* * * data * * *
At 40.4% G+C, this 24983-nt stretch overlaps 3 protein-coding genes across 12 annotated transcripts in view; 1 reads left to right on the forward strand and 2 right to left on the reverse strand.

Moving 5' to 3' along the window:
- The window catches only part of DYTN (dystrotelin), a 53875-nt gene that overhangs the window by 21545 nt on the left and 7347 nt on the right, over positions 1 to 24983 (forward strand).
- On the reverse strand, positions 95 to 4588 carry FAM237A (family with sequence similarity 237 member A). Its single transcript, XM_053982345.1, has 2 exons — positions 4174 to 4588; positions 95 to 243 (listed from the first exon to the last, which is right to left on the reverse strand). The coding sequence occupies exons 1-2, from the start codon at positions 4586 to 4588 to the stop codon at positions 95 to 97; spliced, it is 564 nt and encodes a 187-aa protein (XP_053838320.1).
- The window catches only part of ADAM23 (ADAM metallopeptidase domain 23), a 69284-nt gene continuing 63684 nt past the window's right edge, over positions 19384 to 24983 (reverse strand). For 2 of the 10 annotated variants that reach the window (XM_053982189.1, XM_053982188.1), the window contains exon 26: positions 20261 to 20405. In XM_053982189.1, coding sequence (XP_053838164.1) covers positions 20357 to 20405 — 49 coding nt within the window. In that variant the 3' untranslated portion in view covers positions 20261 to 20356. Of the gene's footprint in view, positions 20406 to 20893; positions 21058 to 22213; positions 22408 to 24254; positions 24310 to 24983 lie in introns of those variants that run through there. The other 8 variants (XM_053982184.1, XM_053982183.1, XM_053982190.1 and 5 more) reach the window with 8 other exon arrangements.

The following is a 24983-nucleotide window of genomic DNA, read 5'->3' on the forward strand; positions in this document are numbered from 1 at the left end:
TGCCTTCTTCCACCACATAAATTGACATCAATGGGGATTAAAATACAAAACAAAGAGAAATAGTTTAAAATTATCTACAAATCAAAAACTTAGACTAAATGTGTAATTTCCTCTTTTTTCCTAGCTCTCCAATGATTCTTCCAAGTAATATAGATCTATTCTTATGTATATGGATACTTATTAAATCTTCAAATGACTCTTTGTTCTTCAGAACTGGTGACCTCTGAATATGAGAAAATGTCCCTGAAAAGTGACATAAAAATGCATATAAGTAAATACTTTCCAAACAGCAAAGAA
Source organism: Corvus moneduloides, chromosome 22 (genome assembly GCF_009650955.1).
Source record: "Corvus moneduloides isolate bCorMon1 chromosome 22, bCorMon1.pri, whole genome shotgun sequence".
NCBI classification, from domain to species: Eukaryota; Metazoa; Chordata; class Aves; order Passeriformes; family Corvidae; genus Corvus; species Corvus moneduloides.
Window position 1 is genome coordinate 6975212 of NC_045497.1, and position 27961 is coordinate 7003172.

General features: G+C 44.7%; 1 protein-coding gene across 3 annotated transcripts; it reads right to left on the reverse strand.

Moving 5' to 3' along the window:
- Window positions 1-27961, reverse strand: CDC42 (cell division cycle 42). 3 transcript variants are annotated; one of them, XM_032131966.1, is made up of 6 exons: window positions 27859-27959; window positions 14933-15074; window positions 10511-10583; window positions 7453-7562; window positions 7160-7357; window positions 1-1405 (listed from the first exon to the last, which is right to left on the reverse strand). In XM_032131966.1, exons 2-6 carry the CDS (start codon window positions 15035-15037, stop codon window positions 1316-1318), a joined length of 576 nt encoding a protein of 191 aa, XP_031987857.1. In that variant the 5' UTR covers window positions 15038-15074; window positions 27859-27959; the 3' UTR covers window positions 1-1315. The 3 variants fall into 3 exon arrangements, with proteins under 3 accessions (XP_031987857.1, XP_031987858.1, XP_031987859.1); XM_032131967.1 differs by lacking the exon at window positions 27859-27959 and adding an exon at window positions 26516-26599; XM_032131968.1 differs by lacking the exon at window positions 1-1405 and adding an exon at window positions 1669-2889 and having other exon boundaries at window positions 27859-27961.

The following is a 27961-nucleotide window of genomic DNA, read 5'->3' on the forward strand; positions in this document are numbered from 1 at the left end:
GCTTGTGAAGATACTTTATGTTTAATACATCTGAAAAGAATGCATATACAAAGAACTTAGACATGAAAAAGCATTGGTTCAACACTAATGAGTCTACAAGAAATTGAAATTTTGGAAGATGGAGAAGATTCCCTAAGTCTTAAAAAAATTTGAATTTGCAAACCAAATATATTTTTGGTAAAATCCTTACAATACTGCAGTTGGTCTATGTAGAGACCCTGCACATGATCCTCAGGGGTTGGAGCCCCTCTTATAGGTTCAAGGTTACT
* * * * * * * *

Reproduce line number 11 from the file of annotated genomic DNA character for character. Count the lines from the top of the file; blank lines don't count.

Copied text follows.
Window position 1 is genome coordinate 6975212 of NC_045497.1, and position 27961 is coordinate 7003172.